From here to Eternity: The Clash leaves another memento from Shea |

From here to Eternity: The Clash leaves another memento from Shea

David Bauder, The Associated Press

** CORRECTS POSITION OF STRUMMER AND CHIMES ** In this 1982 image released by Epic/Legacy Records, members of The Clash, from left, Mick Jones, Paul Simonon, Terry Chimes and Joe Strummer are shown backstage at Shea Stadium in New York. (AP Photo/Epic/Legacy Records, Bob Gruen) ** NO SALES **

NEW YORK ” Now that Shea Stadium is closed for business, New York Mets fans are able to buy mementos from the venue that housed the 1969 “Miracle Mets” and an improbable 1986 World Series comeback.

Shea had a rich musical history, too, and one of those memories is now for sale: a recording of the Clash’s concert there on Oct. 13, 1982, as opening act for the Who.

It was arguably the Clash at its peak. The band had a few radio hits by then, like “Rock the Casbah,” “Train in Vain” and “Should I Stay or Should I Go,” and each was hauled out to impress a stadium-sized audience, most of them fans of the headliners.

Shea was the birthplace of stadium rock ‘n’ roll when the Beatles performed there in 1965. Bruce Springsteen, the Rolling Stones, the Police and others came later. Billy Joel closed it for concerts this summer ” bringing out Paul McCartney to sing “Let it Be” for the last tune.

“Right away when we heard we were going to play there we thought about the Beatles at Shea,” guitarist Mick Jones recalled recently. “Everybody knew about it.”

The Who and the Clash were a culture clash double bill. The Who was one of the titans of 1960s British rock who became more bombastic as they aged, while the Clash were young punks trying to crash the party. Both bands had big New York followings, but they were like Republican and Democrat, conservative and Republican.

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The Clash had their share of fans who came to Shea that night but left before the headliner could come on.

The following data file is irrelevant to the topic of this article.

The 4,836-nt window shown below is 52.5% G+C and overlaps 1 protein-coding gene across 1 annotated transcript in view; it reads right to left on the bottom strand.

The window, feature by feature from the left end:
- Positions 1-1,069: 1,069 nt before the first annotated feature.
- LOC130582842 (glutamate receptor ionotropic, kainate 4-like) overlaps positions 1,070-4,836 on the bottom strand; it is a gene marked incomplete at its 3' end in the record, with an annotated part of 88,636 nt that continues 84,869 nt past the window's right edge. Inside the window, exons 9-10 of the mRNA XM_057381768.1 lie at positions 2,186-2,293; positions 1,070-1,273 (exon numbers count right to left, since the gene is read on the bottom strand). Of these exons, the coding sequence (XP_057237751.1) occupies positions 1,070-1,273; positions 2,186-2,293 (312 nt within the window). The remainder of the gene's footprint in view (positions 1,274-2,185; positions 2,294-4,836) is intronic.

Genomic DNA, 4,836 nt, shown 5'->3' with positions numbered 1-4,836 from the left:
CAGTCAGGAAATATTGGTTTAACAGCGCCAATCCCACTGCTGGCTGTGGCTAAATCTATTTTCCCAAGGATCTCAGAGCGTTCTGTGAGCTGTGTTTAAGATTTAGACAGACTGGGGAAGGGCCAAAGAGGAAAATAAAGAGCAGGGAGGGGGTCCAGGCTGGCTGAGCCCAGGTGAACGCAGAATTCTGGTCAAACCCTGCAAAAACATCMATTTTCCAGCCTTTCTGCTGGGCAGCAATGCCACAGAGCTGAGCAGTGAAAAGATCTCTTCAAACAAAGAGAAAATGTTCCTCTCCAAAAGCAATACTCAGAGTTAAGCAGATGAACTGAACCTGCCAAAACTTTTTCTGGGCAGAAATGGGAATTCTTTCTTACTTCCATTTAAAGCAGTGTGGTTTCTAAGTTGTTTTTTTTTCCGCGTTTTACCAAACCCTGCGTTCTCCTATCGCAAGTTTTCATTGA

Clash bassist Paul Simonon recalled the Who’s Pete Townshend coming into the dressing room to kick a soccer ball around, but Roger Daltrey “wouldn’t talk to us.”

Jones is more gracious in his memory, saying he “adored” the Who and was honored to play on the same bill.

“There was a certain element of passing on the baton,” he said. “They were on one of their farewell tours and we were an up-and-coming group. We came from the same area of London so we felt there was some kind of a bond. That was probably why we were asked to do it.”

He had the farewell tour part right; just the wrong band. The Clash was soon to kick Jones out of the band, which essentially doomed them.

Jones can’t recall why the show was recorded that night, probably because the band was making a video (The video of “Should I Stay or Should I Go” showed the Clash riding an open-topped car from Manhattan to Shea Stadium in Queens, then bursting on to the stage).

The tight 14-song set, with a reprise of “The Magnificent Seven,” was chosen to highlight the band’s best-known songs, with no filler.

“I like the idea that you can hear the four individuals and what they were doing and it gels together as a kind of magic,” he said.

Jones said the band wasn’t intimidated by the size of a 57,000-seat venue with a backstage area larger than some of the clubs they were used to playing.

“We liked to think we could play anywhere and rock the house,” he said.

Another memory of the gig? Being cold. It was October, and Joe Strummer made frequent references to rain while speaking to the audience.

The Clash had released another live album, although unlike “The Clash Live at Shea Stadium,” it didn’t document a single show. The tapes for this one were located by the late Strummer as he was packing for a move.

Jones was asked whether there was any other unheard material hiding in a vault.

“It depends on whether any of us move,” he said.